Jessica Hatcher-Moore has lived and worked in Kenya as a foreign correspondent. She has cycled for 5,000 miles across sub-Saharan Africa and was one of the fastest unaffiliated runners in the 2011 marathon. But as she explains in her book After Birth, it is motherhood that has been “the most challenging but rewarding endurance race imaginable.”

After Birth is a book dedicated to the emotional, physical and mental consequences of giving birth, and the postpartum period of recovery that follows. What do adventure travel and motherhood have to do with each other, we hear you ask? Well, the former can prevent the latter, something that Jessica initially struggled to come to terms with.

“My body with its limitations was one problem. I struggled without the endorphins and freedom I used to get from running. Claustrophobia set in. I bristled at my body’s weakness; I could barely walk a mile without having to squat behind a bush,” she writes.

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The book is divided into four sections: Preparing for Birth; The First Six Weeks; Stronger in the Long Run; and Preparing Your Partner to Support You. Each chapter contains advice from experts in disciplines ranging from physiotherapy to mental health, alongside interviews with mothers told with courage, “guts and humour”.

The most challenging but rewarding endurance race imaginable

The First Six Weeks is divided into chapters including Caesarean Recovery, Nutrition, Self-Care and the taboo-breaking Wee and Poo (which candidly discusses the problems new mothers might encounter when using the bathroom). A chapter on Rest and Sleep includes an interview with maternal health expert Wendy Powell, who advocates being patient and allowing yourself time to recover.

A pregnant woman and her child walking across a field.
Jessica out walking, while pregnant with her second child. Photo: Philip Hatcher-Moore.

“Women who are fit and strong before birth are used to being able to control their bodies; getting out of the house to go out for a run might be a form of self-care for them, and suddenly they can’t do it,” she tells Jessica. “But instead of resting, healing and nurturing a body that’s been through an amazing feat and ordeal, too many women go into battle with it - ‘I will run despite the leaking, I will carry on regardless’.”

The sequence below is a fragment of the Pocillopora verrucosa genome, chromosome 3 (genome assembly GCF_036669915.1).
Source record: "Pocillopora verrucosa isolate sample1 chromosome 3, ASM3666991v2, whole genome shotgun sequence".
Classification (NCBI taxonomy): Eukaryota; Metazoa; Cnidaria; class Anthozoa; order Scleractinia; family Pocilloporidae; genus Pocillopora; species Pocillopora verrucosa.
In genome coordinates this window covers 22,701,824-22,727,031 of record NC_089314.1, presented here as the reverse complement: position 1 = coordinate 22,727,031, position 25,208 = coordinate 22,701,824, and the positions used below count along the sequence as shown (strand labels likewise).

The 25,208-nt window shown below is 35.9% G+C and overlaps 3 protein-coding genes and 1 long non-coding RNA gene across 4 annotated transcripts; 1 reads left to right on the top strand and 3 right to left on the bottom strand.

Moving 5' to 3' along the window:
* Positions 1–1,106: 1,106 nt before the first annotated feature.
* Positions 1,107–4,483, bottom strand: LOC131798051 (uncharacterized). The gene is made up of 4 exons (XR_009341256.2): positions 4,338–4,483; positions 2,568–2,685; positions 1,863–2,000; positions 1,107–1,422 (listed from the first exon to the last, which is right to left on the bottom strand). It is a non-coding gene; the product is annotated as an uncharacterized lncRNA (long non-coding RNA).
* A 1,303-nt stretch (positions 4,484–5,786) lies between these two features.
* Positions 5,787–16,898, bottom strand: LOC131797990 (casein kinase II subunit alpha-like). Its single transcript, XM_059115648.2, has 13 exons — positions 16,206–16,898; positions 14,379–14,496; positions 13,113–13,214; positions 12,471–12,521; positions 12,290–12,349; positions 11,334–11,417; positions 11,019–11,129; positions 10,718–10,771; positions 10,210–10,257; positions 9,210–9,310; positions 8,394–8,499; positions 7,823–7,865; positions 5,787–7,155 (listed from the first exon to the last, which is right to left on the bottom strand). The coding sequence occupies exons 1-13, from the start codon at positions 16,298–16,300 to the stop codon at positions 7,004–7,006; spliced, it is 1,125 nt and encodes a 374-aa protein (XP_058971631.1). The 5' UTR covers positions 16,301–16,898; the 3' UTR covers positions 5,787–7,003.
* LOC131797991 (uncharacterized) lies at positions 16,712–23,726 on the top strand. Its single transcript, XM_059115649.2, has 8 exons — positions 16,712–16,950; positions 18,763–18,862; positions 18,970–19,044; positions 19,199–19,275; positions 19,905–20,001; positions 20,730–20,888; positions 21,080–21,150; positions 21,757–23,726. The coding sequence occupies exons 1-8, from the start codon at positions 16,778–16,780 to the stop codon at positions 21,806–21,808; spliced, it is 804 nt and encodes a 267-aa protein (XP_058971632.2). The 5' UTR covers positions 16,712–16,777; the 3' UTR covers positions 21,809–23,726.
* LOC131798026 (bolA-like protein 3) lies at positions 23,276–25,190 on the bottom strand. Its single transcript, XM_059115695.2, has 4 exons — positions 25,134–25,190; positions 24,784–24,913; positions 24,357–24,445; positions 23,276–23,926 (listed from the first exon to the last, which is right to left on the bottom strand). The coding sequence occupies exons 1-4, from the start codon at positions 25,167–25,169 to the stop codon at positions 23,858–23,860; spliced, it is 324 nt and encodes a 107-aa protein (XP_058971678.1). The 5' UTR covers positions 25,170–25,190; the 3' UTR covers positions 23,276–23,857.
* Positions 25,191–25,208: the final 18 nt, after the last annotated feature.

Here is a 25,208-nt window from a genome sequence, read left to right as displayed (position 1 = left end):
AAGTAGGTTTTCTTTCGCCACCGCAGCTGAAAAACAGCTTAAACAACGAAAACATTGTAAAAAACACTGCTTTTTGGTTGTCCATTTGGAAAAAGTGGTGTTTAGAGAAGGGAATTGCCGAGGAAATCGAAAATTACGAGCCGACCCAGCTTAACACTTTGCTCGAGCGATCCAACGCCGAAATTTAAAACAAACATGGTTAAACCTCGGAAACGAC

This is not a book about ‘carrying on regardless’. But it is a book about going into battle - not against your body, but for it. In the second section, Stronger in the Long Run, Jessica tells women that while injuries sustained during birth are common, they aren’t something to be tolerated.

“They should not be accepted as a new normal; if they haven’t gone away by twelve weeks, we should be treating them, not living with them,” she writes. “This means, unfortunately, that it falls on us as women to demand more - more support, more appointments, more understanding, more recognition and more honesty.”

A woman and her young child asleep in a canvas bell tent.
Motherhood - one of the most exhausting but rewarding challenges imaginable. Photo: Philip Hatcher-Moore.

Stronger in the Long Run is dedicated to helping women to make informed decisions about their mind and body following birth, be that seeking help for injury or returning to physical activity.

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It includes a chapter devoted to the pelvic floor, which contains a series of exercises from Professor Kari Bø. A chapter on exercise strikes a positive note, aiming to steer clear of the “culture of fear” surrounding postnatal fitness. Jessica encourages women not to give up on their favourite form of exercise, and offers several suggestions on ways they could approach retraining.

“The bottom line is that everyone is different, and complex issues require an individualised, holistic approach,” she writes.

A pregnant woman in a mountain lake.
Jessica is a keen wild swimmer since becoming a mother. Photo: Philip Hatcher-Moore.

This chapter also includes the story of fell-runner Jasmin Paris. Five months after giving birth, she won the NIMRA Mourne Highline Mountain Race; 19 months postpartum, she made international news for being the first woman to win the 268-mile-long Spine Race, despite having to stop and express breast milk.

Jasmin's story shows that it is possible for some women to return to - even exceed - the level of fitness they had before having children. It has not been included to make women feel guilty. Jessica draws on her own experiences to show that sometimes your priorities change - she ended up running less, instead embracing wild swimming in the ice-encrusted waters of the River Dee.

Each swim charged me with endorphins and adrenaline, cost nothing, took minutes (sometimes seconds) and needed no fitness, but made me feel joyously, outrageously alive

“Each swim charged me with endorphins and adrenaline, cost nothing, took minutes (sometimes seconds) and needed no fitness, but made me feel joyously, outrageously alive, as free as the buzzard that wheeled overhead,” she writes.

This is a down-to-earth, empowering read that will help women who adventure rediscover themselves post-childbirth. In Jessica’s own words: “it is the book I’d give to my sister and to my daughter, and the book I wish my mother had given to me. I hope it will empower women of all ages to know themselves better and seek the best for their minds and bodies.”

Inspired? Check out our range of wild swimming trips and our adventures in the UK.

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